By Bill Heaney
Scotland’s cancer treatment crisis must be stopped in its tracks, Scottish Labour has said today, as figures from Cancer Research UK reveal that the number of new cancer cases is predicted to rise by 22 per cent in Scotland by 2040.
This is a marked increase from 34,500 cases in 2019-2021 to over 42,000 cases in 2038-2040, placing added pressure on an already strained system.
Dumbarton MSP and Scottish Labour’s health spokesperson Dame Jackie Baillie, above right, has warned of ‘SNP complacency’ in the face of this growing crisis and has warned that lives will be lost unless the SNP take seriously the workforce pressures and delays to diagnosis.
This warning comes just a week after Scottish Labour Leader Anas Sarwar revealed there had been 398 excess cancer deaths this year and spoke of a patient who had waited 385 days for diagnosis and to start treatment.
It also comes in the wake of the SNP’s failed 62 day cancer treatment target, which has not been met since 2012.
Dame Jackie Baillie said: “Scotland’s cancer treatment wait times are a ticking time-bomb and one that must be stopped in its tracks.
“There are already far too many avoidable and unnecessary deaths from cancer each year.
“Scotland’s cancer waiting times have already sky-rocketed and this is only going to get worse unless real steps are taken to address the crisis by the SNP.
“Scottish Labour has called for a proper diagnostic catch-up plan and action to address the workforce pressures but the SNP’s inability to make any headway on this issue is a truly stark indication of failure.
“The SNP must end the complacency or else risk delays spiralling even further and putting more lives on the line.
For the period 2019-2021 and 2038-2040 CRUK projects:
- The number of new cancer cases (excluding non-melanoma skin cancer) is predicted to rise by 22%. This rise is mainly due to the population growing older.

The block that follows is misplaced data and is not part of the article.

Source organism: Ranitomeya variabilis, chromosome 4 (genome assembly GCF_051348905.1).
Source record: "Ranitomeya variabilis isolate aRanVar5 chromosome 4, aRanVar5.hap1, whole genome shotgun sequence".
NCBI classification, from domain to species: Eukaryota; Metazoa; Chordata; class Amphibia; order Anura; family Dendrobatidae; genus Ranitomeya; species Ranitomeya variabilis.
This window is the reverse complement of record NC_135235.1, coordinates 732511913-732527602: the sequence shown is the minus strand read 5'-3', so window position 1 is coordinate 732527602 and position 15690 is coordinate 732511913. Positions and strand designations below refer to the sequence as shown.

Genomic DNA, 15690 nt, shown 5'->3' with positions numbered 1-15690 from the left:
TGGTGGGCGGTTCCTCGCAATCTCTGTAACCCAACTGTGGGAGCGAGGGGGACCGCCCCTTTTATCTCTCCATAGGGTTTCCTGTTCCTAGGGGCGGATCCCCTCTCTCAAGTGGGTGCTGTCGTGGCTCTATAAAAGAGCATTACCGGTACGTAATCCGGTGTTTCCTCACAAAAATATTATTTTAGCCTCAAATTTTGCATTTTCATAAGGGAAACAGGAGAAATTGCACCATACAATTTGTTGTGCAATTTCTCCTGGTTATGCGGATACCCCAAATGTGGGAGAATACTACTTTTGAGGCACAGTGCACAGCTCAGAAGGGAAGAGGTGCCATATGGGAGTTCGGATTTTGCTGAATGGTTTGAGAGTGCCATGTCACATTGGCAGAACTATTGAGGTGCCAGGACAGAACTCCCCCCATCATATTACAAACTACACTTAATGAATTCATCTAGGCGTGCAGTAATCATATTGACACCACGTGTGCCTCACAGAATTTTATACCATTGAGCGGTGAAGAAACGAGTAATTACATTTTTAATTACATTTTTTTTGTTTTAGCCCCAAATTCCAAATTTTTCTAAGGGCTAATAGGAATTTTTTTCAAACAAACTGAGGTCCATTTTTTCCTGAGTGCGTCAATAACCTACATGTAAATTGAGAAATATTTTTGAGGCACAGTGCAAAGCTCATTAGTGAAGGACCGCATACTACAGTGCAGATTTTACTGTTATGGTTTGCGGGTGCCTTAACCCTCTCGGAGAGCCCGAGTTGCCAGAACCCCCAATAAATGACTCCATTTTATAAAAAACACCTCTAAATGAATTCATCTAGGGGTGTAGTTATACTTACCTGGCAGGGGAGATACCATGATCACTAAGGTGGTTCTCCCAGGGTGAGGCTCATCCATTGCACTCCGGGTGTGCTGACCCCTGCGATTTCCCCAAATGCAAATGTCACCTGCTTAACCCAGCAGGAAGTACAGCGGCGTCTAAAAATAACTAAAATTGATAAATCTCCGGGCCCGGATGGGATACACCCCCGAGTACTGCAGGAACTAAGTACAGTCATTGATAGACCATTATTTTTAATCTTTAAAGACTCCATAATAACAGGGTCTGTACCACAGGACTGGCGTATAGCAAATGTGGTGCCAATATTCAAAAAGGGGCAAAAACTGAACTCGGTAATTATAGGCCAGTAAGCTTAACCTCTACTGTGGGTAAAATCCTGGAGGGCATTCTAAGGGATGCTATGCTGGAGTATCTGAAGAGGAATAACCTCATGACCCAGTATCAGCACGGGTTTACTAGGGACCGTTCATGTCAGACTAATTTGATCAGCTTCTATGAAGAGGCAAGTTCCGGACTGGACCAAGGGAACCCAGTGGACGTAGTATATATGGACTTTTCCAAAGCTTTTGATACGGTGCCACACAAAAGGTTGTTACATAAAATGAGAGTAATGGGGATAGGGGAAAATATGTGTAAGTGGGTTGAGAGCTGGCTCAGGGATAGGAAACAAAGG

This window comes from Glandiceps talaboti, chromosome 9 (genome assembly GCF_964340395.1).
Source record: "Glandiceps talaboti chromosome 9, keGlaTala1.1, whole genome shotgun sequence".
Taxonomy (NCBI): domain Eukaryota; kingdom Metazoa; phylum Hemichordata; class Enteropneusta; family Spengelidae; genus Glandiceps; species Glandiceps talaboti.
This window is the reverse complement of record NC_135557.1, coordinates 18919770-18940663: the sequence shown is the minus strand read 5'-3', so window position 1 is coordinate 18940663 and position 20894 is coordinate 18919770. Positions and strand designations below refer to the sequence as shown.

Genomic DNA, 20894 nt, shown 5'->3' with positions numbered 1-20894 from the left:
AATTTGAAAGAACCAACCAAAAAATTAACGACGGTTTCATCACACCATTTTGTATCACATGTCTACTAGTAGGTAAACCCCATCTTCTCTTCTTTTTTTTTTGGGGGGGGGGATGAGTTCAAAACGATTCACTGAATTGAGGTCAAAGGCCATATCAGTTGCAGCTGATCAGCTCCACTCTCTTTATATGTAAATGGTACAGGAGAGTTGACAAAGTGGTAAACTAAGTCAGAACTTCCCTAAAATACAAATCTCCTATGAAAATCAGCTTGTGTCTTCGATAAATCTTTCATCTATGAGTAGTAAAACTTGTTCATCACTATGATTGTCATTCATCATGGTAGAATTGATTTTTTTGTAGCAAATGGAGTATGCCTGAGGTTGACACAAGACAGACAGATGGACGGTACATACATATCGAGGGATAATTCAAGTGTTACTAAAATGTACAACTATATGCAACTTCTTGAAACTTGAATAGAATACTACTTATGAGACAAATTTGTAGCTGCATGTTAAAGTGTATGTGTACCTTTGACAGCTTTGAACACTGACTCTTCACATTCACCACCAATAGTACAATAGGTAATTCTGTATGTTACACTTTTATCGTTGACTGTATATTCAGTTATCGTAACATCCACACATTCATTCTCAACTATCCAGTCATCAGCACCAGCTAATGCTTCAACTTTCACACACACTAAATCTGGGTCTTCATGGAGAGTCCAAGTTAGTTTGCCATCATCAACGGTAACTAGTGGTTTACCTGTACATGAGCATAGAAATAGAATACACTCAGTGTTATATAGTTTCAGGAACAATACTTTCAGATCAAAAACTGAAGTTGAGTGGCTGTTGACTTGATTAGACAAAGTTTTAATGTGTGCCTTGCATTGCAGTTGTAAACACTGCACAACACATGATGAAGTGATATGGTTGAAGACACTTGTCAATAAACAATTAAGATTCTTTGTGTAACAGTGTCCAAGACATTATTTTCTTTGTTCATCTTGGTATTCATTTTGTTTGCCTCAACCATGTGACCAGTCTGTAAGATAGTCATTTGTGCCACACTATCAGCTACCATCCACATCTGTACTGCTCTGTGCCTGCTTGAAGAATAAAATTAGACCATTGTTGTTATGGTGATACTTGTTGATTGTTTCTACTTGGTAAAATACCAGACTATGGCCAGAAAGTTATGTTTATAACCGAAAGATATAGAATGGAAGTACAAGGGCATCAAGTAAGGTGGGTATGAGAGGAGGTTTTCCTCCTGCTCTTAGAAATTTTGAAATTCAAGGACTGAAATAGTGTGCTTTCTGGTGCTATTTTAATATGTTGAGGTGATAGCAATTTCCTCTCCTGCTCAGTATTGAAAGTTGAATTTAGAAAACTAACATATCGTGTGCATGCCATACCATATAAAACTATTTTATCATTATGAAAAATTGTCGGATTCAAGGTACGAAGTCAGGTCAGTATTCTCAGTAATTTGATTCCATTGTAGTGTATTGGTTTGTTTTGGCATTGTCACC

- The average number of cases per year will increase from over 34,500 cases in 2019-2021 to over 42,000 cases in 2038-2040.
- Lung, breast and bowel cancer are predicted to continue to be the most common cancers in 2038-2040.
- While welcome reductions in smoking prevalence have occurred in Scotland, there remains considerable potential to prevent cancers through further reductions in smoking, reducing overweight and obesity, improving diet and reducing alcohol consumption.
LibDem leader Alex Cole Hamilton and Health Secretary Michael Matheson.
Meanwhile, responding to Public Health Scotland figures published today which show that the number of planned operations was lower than pre-pandemic levels, with 7.2% fewer operations planned in August 2023 than were planned in August 2019, Scottish Liberal Democrat leader and health spokesperson Alex Cole-Hamilton MSP said: “Michael Matheson cannot deny any longer that his predecessor’s plan has failed. He must tear up the NHS Recovery Plan and start again. It is what patients and staff deserve.
“If he does not, the NHS will face another tough winter which will push it to breaking point.
“A new plan must prioritise the recruitment and retention of staff through a burnout prevention strategy and a staff and social care assembly.”
Top picture: Royal Alexandra Hospital treats cancer patients from West Dunbartonshire.